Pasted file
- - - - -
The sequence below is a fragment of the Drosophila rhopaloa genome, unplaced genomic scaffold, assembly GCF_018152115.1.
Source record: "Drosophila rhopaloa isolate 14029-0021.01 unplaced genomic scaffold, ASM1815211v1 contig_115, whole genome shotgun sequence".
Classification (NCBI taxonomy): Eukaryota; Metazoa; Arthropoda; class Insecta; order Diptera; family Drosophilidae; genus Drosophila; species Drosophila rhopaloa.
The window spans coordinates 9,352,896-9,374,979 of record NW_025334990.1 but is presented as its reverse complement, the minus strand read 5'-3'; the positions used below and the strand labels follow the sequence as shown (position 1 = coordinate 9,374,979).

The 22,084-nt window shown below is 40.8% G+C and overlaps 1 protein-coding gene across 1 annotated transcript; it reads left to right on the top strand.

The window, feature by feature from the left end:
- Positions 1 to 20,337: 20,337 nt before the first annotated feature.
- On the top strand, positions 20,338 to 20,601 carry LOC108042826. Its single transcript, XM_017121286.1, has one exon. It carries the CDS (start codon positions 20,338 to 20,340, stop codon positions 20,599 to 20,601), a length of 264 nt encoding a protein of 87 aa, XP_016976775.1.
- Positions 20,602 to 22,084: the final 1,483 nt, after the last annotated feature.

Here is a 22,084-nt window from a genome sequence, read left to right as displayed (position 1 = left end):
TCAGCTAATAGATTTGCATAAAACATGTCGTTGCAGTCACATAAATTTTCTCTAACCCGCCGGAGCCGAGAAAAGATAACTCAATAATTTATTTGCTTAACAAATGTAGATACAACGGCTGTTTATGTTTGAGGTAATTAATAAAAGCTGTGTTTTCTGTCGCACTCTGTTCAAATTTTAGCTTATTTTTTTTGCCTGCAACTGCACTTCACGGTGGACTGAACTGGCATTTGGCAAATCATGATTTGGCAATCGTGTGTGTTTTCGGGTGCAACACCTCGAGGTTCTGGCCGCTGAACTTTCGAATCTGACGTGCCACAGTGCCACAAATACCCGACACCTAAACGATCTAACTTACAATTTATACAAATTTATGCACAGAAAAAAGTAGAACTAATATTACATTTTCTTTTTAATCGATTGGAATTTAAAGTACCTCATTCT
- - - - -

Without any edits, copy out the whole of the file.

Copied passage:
The sequence below is a fragment of the Drosophila rhopaloa genome, unplaced genomic scaffold, assembly GCF_018152115.1.
Source record: "Drosophila rhopaloa isolate 14029-0021.01 unplaced genomic scaffold, ASM1815211v1 contig_115, whole genome shotgun sequence".
Classification (NCBI taxonomy): Eukaryota; Metazoa; Arthropoda; class Insecta; order Diptera; family Drosophilidae; genus Drosophila; species Drosophila rhopaloa.
The window spans coordinates 9,352,896-9,374,979 of record NW_025334990.1 but is presented as its reverse complement, the minus strand read 5'-3'; the positions used below and the strand labels follow the sequence as shown (position 1 = coordinate 9,374,979).

The 22,084-nt window shown below is 40.8% G+C and overlaps 1 protein-coding gene across 1 annotated transcript; it reads left to right on the top strand.

The window, feature by feature from the left end:
- Positions 1 to 20,337: 20,337 nt before the first annotated feature.
- On the top strand, positions 20,338 to 20,601 carry LOC108042826. Its single transcript, XM_017121286.1, has one exon. It carries the CDS (start codon positions 20,338 to 20,340, stop codon positions 20,599 to 20,601), a length of 264 nt encoding a protein of 87 aa, XP_016976775.1.
- Positions 20,602 to 22,084: the final 1,483 nt, after the last annotated feature.

Here is a 22,084-nt window from a genome sequence, read left to right as displayed (position 1 = left end):
TCAGCTAATAGATTTGCATAAAACATGTCGTTGCAGTCACATAAATTTTCTCTAACCCGCCGGAGCCGAGAAAAGATAACTCAATAATTTATTTGCTTAACAAATGTAGATACAACGGCTGTTTATGTTTGAGGTAATTAATAAAAGCTGTGTTTTCTGTCGCACTCTGTTCAAATTTTAGCTTATTTTTTTTGCCTGCAACTGCACTTCACGGTGGACTGAACTGGCATTTGGCAAATCATGATTTGGCAATCGTGTGTGTTTTCGGGTGCAACACCTCGAGGTTCTGGCCGCTGAACTTTCGAATCTGACGTGCCACAGTGCCACAAATACCCGACACCTAAACGATCTAACTTACAATTTATACAAATTTATGCACAGAAAAAAGTAGAACTAATATTACATTTTCTTTTTAATCGATTGGAATTTAAAGTACCTCATTCT